If you're aiming for $2 million in retirement savings, it helps to start saving early.
Check out the below chart, provided by NerdWallet, which details exactly how much money you need to set aside per month to reach $2 million by age 67. The chart assumes a 6 percent average annual investment return.
The green bars represent how much you need to save and the blue bars represent your investment return. Hover over the bars to see the exact numbers.
Here's the full breakdown of how much you would have to save per month to have $2 million by age 67 if you start at age:
20: $639 per month
25: $881 per month
30: $1,226 per month
35: $1,728 per month
40: $2,480 per month
45: $3,661 per month
50: $5,662 per month
No matter when you start saving, reaching $2 million requires real dedication — but, as the chart shows, the sooner you put your money to work, the easier it will be to retire a multi-millionaire.
If you begin setting aside money at age 20, you have to save $639 per month, or about $147 a week, to reach $2 million. That may sound daunting but, if you start at age 30, that number nearly doubles: You need to save $1,226 per month, or about $283 a week. Bear in mind that millennials (defined as those born between 1981 and 1998) hold only about $2,400 in median total savings, according to a recent survey by MagnifyMoney.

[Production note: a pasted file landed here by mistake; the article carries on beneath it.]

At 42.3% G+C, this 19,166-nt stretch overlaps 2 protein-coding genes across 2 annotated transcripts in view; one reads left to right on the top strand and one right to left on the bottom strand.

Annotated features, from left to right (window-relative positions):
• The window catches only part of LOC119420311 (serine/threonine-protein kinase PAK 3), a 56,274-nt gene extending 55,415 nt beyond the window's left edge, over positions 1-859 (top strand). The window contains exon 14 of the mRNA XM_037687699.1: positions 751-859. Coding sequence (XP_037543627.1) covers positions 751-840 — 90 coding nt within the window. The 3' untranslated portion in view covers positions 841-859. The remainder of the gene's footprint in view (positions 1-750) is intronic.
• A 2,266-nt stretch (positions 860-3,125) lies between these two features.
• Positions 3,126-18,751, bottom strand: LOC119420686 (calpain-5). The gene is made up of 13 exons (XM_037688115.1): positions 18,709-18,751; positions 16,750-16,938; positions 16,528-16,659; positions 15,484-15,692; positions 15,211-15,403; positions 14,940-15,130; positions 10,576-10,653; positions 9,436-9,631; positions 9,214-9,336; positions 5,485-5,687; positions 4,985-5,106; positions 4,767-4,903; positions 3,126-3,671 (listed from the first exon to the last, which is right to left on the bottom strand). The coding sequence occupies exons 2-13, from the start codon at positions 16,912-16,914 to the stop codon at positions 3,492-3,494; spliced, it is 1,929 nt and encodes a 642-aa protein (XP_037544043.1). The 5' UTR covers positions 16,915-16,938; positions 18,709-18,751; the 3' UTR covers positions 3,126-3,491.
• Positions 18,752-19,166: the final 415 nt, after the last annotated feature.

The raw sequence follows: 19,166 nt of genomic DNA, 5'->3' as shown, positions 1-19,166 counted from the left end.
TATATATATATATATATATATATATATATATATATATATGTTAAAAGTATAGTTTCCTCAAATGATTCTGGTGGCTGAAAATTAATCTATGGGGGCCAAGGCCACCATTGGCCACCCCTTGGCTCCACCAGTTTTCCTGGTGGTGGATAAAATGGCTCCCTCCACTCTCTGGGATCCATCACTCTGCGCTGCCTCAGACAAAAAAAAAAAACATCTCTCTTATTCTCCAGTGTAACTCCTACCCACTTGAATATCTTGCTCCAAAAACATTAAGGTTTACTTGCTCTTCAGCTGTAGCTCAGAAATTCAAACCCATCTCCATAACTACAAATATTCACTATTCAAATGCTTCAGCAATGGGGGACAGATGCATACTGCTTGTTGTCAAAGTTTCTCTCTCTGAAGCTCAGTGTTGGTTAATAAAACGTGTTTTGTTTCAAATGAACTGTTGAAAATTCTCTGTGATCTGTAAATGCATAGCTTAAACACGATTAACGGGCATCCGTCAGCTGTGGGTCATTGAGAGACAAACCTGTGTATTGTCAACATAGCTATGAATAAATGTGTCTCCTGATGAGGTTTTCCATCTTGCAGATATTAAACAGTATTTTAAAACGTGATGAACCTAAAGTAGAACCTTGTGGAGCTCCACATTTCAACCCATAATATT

"Someone who starts early can save less overall and rely on compound interest to pick up the slack, " Arielle O'Shea, NerdWallet's investing and retirement specialist, tells CNBC Make It. Compound interest makes a sum grow at a faster rate than simple interest because, in addition to earning returns on the money you invest, you also earn returns on those returns over time.
The amount you need in retirement savings is highly personal. It depends on your lifestyle, location and spending habits. For some, $750,000 is enough to retire comfortably. Others may need more than $1 million. To determine the right amount for you, check out CNBC Make It's guide or use a retirement calculator.
If you haven't already started investing, the simplest way to start is to contribute to your employer's 401(k) plan, a tax-advantaged retirement savings account, or to other retirement savings accounts, such as a Roth IRA or traditional IRA.
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